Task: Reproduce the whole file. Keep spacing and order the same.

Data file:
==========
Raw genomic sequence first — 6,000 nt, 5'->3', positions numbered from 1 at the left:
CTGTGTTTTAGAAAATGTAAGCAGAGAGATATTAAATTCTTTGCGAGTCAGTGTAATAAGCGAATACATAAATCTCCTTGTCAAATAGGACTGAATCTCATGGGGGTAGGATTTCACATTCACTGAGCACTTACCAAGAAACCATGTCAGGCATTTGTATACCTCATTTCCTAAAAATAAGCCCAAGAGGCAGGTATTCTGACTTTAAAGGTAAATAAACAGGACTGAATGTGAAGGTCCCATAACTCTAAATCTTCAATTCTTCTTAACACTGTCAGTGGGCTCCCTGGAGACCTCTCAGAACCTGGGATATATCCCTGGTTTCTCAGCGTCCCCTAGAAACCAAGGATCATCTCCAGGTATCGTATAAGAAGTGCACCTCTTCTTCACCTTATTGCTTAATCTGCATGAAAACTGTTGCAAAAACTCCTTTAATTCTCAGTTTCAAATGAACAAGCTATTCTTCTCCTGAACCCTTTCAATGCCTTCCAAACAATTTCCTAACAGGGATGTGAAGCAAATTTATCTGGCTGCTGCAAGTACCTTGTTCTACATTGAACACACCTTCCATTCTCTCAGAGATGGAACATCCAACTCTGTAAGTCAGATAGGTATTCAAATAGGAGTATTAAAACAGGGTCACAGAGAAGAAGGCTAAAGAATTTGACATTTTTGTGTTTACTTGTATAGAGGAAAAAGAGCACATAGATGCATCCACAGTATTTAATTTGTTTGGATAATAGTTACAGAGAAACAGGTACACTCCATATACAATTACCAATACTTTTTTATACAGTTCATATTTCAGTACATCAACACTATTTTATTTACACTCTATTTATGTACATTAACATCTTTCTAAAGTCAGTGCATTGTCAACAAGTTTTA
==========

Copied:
Raw genomic sequence first — 6,000 nt, 5'->3', positions numbered from 1 at the left:
CTGTGTTTTAGAAAATGTAAGCAGAGAGATATTAAATTCTTTGCGAGTCAGTGTAATAAGCGAATACATAAATCTCCTTGTCAAATAGGACTGAATCTCATGGGGGTAGGATTTCACATTCACTGAGCACTTACCAAGAAACCATGTCAGGCATTTGTATACCTCATTTCCTAAAAATAAGCCCAAGAGGCAGGTATTCTGACTTTAAAGGTAAATAAACAGGACTGAATGTGAAGGTCCCATAACTCTAAATCTTCAATTCTTCTTAACACTGTCAGTGGGCTCCCTGGAGACCTCTCAGAACCTGGGATATATCCCTGGTTTCTCAGCGTCCCCTAGAAACCAAGGATCATCTCCAGGTATCGTATAAGAAGTGCACCTCTTCTTCACCTTATTGCTTAATCTGCATGAAAACTGTTGCAAAAACTCCTTTAATTCTCAGTTTCAAATGAACAAGCTATTCTTCTCCTGAACCCTTTCAATGCCTTCCAAACAATTTCCTAACAGGGATGTGAAGCAAATTTATCTGGCTGCTGCAAGTACCTTGTTCTACATTGAACACACCTTCCATTCTCTCAGAGATGGAACATCCAACTCTGTAAGTCAGATAGGTATTCAAATAGGAGTATTAAAACAGGGTCACAGAGAAGAAGGCTAAAGAATTTGACATTTTTGTGTTTACTTGTATAGAGGAAAAAGAGCACATAGATGCATCCACAGTATTTAATTTGTTTGGATAATAGTTACAGAGAAACAGGTACACTCCATATACAATTACCAATACTTTTTTATACAGTTCATATTTCAGTACATCAACACTATTTTATTTACACTCTATTTATGTACATTAACATCTTTCTAAAGTCAGTGCATTGTCAACAAGTTTTA